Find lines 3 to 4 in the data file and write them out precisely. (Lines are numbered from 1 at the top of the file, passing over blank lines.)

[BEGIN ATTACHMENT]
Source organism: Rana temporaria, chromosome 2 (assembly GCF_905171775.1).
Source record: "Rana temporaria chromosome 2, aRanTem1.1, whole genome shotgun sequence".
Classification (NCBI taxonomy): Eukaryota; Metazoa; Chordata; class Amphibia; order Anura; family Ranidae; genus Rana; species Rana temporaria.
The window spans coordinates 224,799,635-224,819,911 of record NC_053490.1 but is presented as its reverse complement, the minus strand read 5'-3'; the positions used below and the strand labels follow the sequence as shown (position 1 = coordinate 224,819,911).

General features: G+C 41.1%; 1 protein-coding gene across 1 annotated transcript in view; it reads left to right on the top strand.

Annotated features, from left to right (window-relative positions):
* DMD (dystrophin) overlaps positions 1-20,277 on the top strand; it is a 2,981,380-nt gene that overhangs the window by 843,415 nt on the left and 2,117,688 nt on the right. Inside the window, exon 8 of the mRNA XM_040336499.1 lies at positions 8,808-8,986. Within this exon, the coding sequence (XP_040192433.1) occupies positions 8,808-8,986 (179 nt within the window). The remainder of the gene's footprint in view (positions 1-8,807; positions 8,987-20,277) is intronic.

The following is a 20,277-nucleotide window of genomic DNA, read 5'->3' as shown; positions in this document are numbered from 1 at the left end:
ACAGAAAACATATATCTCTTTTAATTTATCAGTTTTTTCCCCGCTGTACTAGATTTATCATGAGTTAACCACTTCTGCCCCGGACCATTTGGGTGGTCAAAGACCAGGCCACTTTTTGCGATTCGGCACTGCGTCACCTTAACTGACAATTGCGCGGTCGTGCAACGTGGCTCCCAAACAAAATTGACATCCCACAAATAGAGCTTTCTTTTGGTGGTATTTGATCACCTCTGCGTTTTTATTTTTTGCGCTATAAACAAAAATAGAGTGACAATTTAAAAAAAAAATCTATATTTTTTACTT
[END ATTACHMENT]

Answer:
Classification (NCBI taxonomy): Eukaryota; Metazoa; Chordata; class Amphibia; order Anura; family Ranidae; genus Rana; species Rana temporaria.
The window spans coordinates 224,799,635-224,819,911 of record NC_053490.1 but is presented as its reverse complement, the minus strand read 5'-3'; the positions used below and the strand labels follow the sequence as shown (position 1 = coordinate 224,819,911).